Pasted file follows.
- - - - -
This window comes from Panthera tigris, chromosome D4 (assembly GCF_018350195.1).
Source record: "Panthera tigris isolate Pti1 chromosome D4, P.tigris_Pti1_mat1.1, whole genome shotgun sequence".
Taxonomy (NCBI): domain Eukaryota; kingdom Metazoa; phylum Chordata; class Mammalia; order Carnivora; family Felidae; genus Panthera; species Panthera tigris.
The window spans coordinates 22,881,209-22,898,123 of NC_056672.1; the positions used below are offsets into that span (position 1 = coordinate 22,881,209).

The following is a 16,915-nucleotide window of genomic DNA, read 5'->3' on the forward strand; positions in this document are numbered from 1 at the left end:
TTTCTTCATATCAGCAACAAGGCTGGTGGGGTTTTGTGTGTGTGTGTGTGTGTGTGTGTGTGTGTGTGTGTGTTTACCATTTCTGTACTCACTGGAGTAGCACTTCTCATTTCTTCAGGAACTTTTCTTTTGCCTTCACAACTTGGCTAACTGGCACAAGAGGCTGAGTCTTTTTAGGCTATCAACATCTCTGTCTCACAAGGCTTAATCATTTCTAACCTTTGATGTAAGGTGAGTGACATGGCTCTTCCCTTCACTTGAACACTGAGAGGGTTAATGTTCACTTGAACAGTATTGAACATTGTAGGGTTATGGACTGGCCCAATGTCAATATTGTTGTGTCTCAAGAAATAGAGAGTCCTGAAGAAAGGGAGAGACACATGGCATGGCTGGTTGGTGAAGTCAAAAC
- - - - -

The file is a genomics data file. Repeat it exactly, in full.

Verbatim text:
This window comes from Panthera tigris, chromosome D4 (assembly GCF_018350195.1).
Source record: "Panthera tigris isolate Pti1 chromosome D4, P.tigris_Pti1_mat1.1, whole genome shotgun sequence".
Taxonomy (NCBI): domain Eukaryota; kingdom Metazoa; phylum Chordata; class Mammalia; order Carnivora; family Felidae; genus Panthera; species Panthera tigris.
The window spans coordinates 22,881,209-22,898,123 of NC_056672.1; the positions used below are offsets into that span (position 1 = coordinate 22,881,209).

The following is a 16,915-nucleotide window of genomic DNA, read 5'->3' on the forward strand; positions in this document are numbered from 1 at the left end:
TTTCTTCATATCAGCAACAAGGCTGGTGGGGTTTTGTGTGTGTGTGTGTGTGTGTGTGTGTGTGTGTGTGTGTTTACCATTTCTGTACTCACTGGAGTAGCACTTCTCATTTCTTCAGGAACTTTTCTTTTGCCTTCACAACTTGGCTAACTGGCACAAGAGGCTGAGTCTTTTTAGGCTATCAACATCTCTGTCTCACAAGGCTTAATCATTTCTAACCTTTGATGTAAGGTGAGTGACATGGCTCTTCCCTTCACTTGAACACTGAGAGGGTTAATGTTCACTTGAACAGTATTGAACATTGTAGGGTTATGGACTGGCCCAATGTCAATATTGTTGTGTCTCAAGAAATAGAGAGTCCTGAAGAAAGGGAGAGACACATGGCATGGCTGGTTGGTGAAGTCAAAAC